Canadian choppers carry troops

NAD ALI, Afghanistan — Canadian Chinook helicopters touched down in a Taliban stronghold Friday in Afghanistan’s restive south as coalition forces mount the largest air assault of the nine-year war.

NAD ALI, Afghanistan — Canadian Chinook helicopters touched down in a Taliban stronghold Friday in Afghanistan’s restive south as coalition forces mount the largest air assault of the nine-year war.

American, British, Afghan and other coalition troops were storming the insurgent-held town of Marjah and the district of Nad Ali, said to be two of the last major bastions of Taliban control in Helmand province.

The pre-dawn attack is called Operation Moshtarak — meaning “together” in Dari — and it is by far the largest offensive staged since U.S. President Barack Obama’s decision to send 30,000 more troops into Afghanistan to try to quell a spreading insurgency.

Three Canadian Chinook helicopters were helping ferry some 1,100 coalition troops to Nad Ali, under the watch of four Canadian Griffon escorts.

The helicopters flew without lights through the pitch darkness of night. Only the sound of their whirling rotor blades could be heard overhead.

From on board a chopper nicknamed “Black Jack,” the mud-walled compounds below looked deserted in the early hours of the morning. The Canadian helicopters dropped troops in muddy fields without taking any fire from the insurgents.

“The insurgents didn’t show up at all,” said Col. Christian Drouin, commanding officer of the Canadian air force in Afghanistan.

“We had no resistance whatsoever.”

The seven Canadian choppers joined 33 British and American helicopters in the assault on Nad Ali. Before the attack, military officials said their intelligence showed between 150 to 200 insurgents hunkered down in small pockets around Nad Ali.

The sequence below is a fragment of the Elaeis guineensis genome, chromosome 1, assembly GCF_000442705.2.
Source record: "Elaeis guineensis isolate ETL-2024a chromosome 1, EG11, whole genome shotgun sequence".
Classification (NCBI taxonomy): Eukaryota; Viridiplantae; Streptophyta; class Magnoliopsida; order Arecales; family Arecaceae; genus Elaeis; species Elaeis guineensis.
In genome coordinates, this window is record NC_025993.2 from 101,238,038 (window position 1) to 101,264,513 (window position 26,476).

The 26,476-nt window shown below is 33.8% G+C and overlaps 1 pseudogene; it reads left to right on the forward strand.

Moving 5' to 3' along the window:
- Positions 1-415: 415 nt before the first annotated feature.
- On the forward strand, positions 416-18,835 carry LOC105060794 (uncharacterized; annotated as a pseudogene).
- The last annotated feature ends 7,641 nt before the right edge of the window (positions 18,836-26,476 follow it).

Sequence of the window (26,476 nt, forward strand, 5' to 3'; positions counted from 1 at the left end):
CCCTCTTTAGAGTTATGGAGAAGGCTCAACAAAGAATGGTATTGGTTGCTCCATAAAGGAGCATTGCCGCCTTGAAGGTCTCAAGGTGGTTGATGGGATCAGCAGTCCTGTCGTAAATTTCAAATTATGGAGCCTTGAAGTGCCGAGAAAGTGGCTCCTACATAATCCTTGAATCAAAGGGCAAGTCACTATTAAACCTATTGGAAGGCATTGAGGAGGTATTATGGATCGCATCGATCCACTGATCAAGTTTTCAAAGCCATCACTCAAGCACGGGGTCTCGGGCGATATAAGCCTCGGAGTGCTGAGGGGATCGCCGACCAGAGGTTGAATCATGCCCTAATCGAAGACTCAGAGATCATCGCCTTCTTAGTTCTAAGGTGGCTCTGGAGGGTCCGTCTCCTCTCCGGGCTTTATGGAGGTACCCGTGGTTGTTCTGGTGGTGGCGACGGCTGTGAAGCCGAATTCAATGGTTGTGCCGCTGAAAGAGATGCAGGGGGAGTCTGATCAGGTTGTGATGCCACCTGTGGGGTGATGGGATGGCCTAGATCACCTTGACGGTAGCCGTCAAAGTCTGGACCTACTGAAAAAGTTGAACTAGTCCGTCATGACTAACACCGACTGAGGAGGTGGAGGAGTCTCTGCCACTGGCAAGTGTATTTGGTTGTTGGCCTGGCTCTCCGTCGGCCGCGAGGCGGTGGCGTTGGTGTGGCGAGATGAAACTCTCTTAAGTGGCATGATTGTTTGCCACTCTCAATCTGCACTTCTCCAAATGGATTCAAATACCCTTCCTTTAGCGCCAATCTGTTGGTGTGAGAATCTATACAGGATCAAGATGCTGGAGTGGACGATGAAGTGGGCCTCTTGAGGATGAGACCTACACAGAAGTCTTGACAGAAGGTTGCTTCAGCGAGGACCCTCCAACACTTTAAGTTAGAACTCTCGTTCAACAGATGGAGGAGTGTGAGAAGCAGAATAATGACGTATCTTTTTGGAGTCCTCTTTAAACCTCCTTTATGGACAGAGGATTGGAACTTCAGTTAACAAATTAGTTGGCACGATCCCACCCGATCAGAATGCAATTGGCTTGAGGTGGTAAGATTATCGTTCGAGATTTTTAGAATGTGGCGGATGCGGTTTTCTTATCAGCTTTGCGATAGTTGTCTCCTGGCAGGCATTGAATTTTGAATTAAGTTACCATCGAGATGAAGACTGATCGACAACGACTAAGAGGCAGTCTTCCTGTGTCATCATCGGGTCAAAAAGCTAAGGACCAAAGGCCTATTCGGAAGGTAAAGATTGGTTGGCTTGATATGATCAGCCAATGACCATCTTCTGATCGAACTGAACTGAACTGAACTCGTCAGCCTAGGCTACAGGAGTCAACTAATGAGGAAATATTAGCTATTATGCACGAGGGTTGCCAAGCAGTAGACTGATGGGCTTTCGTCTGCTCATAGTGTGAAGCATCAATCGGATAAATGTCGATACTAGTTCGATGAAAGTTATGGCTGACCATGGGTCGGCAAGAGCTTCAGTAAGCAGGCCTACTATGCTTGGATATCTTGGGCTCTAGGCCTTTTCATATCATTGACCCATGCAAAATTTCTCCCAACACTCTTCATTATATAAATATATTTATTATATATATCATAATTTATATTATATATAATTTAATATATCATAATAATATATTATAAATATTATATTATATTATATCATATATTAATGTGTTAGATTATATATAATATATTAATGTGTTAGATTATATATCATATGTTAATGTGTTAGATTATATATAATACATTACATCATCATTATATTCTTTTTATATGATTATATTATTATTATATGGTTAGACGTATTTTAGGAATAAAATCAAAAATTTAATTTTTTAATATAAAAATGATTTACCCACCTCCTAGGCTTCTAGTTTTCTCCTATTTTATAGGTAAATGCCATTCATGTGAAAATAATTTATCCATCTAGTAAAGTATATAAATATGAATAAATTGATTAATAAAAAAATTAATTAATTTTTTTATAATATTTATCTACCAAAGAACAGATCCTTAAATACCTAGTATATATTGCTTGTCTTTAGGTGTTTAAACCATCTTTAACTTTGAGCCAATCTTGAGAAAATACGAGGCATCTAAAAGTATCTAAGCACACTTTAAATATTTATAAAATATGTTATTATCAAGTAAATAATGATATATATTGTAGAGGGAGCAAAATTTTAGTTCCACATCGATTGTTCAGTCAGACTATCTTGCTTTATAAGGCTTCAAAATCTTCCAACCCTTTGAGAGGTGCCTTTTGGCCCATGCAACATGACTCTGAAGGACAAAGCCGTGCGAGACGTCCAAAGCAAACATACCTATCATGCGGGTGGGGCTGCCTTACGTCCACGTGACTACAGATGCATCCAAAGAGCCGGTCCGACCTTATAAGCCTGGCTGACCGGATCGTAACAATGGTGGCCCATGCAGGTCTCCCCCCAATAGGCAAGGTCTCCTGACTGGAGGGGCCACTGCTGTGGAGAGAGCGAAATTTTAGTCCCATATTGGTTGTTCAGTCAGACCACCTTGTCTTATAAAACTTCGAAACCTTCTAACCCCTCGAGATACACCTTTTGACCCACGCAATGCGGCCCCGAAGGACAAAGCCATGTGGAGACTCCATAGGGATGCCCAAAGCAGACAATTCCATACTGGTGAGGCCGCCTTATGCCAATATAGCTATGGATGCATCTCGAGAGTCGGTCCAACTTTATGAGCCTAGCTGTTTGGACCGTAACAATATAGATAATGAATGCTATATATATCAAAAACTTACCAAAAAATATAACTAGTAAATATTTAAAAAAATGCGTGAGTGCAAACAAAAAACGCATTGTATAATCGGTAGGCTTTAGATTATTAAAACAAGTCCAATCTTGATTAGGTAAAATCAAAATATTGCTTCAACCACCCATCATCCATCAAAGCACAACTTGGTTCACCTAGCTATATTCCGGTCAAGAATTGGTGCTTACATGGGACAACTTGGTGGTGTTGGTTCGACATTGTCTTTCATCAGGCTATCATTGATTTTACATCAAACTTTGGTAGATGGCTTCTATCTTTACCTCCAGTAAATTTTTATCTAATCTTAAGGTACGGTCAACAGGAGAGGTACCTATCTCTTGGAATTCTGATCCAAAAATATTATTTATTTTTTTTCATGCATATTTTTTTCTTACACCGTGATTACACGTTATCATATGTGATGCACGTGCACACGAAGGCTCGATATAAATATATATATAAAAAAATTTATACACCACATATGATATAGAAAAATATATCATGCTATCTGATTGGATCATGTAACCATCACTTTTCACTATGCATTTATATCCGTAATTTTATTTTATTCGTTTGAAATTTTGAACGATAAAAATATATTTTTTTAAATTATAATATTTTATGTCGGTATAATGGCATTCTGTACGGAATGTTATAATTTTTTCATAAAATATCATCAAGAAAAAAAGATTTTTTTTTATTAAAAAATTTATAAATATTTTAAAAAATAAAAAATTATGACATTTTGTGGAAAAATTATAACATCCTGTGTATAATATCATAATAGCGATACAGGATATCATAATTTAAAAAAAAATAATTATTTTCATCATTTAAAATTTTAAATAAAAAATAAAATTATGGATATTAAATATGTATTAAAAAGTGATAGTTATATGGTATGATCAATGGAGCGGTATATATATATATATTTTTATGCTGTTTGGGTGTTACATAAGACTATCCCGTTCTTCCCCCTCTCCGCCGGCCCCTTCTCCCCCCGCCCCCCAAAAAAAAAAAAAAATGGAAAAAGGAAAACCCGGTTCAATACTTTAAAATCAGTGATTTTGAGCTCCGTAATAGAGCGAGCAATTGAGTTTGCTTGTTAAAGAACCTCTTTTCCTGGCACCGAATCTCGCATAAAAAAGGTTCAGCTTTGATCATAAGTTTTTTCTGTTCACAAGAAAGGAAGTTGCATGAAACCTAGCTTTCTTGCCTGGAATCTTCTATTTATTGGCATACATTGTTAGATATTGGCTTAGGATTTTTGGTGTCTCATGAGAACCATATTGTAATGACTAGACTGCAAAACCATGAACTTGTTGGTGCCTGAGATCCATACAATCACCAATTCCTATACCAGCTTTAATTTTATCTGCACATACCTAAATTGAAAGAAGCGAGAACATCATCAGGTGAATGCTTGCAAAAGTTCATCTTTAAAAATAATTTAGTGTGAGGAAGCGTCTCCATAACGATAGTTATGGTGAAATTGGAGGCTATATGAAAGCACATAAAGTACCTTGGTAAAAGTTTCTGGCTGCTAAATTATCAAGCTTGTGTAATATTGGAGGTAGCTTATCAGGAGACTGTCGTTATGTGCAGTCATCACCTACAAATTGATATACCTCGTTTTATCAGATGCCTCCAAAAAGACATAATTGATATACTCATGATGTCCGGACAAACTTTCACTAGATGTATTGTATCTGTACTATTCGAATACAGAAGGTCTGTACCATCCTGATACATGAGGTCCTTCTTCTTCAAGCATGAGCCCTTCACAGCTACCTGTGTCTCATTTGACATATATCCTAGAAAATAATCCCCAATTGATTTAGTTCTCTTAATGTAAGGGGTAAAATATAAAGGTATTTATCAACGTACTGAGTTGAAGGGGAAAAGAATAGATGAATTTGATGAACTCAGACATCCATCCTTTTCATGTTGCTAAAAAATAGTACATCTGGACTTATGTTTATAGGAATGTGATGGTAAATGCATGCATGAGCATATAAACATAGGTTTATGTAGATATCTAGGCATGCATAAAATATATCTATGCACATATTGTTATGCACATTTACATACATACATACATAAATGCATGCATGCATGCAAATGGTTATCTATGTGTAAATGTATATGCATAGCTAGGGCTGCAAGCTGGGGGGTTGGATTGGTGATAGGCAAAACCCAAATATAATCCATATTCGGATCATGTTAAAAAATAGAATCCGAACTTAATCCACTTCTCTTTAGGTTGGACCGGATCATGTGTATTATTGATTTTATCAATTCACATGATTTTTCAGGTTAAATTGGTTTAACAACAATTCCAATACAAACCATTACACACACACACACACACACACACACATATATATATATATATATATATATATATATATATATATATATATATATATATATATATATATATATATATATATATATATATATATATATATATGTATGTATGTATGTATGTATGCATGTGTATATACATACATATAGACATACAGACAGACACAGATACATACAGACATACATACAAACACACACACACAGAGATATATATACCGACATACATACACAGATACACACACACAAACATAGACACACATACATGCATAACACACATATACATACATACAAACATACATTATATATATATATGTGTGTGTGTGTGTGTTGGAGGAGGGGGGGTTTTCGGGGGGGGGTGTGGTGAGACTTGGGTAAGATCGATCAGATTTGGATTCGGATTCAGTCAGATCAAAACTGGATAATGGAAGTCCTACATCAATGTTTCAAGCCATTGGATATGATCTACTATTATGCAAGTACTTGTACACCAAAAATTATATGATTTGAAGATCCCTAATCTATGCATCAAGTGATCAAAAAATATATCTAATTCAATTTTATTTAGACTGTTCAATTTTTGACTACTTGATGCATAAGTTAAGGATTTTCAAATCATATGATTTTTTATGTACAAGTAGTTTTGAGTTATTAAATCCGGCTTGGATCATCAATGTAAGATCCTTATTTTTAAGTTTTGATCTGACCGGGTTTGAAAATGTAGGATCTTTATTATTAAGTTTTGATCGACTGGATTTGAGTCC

The militants were believed to be armed with machine guns, rocket-propelled grenades, anti-aircraft weapons and other light weaponry.

Even more helicopters and troops attacked Marjah, southwest of the Helmand provincial capital of Lashkar Gah. Thirty Canadian military trainers were part of the Marjah assault with their Afghan army pupils.

Thousands of coalition troops were part of the dual attacks on Marjah and Nad Ali. About half the soldiers are Afghan.

For weeks now special forces have been targeting Taliban leaders and bomb-making factories in the area ahead of what could be one of the largest and bloodiest stands of the Afghan war.

U.S. Marines surrounded Marjah days ahead of the attack to seal off escape routes to nearby Lashkar Gah. The insurgents countered by firing rockets and mortars at American and Afghan troops positioned in foxholes around the farming community of 80,000 people.

Military officials believe there are hundreds of Taliban fighters in Marjah and the Nad Ali district, one of the world’s biggest poppy growing areas, as well as a major bomb-making centre and a staging area for suicide bombers.

The fertile terrain around Marjah is latticed with canals built decades ago by the Americans to irrigate the region. Today, those canals and ditches have become minefields for the militants.